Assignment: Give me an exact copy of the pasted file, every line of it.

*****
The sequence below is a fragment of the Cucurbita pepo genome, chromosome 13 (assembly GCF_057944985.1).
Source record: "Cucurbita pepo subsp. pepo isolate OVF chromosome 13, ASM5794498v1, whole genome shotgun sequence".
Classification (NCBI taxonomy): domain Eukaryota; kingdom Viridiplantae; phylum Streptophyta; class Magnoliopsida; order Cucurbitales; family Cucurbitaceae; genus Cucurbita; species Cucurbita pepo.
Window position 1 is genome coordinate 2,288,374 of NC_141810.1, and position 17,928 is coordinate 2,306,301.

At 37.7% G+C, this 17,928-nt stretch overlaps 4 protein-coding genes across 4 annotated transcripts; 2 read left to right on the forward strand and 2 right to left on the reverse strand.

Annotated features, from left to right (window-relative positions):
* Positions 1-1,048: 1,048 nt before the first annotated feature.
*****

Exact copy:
The sequence below is a fragment of the Cucurbita pepo genome, chromosome 13 (assembly GCF_057944985.1).
Source record: "Cucurbita pepo subsp. pepo isolate OVF chromosome 13, ASM5794498v1, whole genome shotgun sequence".
Classification (NCBI taxonomy): domain Eukaryota; kingdom Viridiplantae; phylum Streptophyta; class Magnoliopsida; order Cucurbitales; family Cucurbitaceae; genus Cucurbita; species Cucurbita pepo.
Window position 1 is genome coordinate 2,288,374 of NC_141810.1, and position 17,928 is coordinate 2,306,301.

At 37.7% G+C, this 17,928-nt stretch overlaps 4 protein-coding genes across 4 annotated transcripts; 2 read left to right on the forward strand and 2 right to left on the reverse strand.

Annotated features, from left to right (window-relative positions):
* Positions 1-1,048: 1,048 nt before the first annotated feature.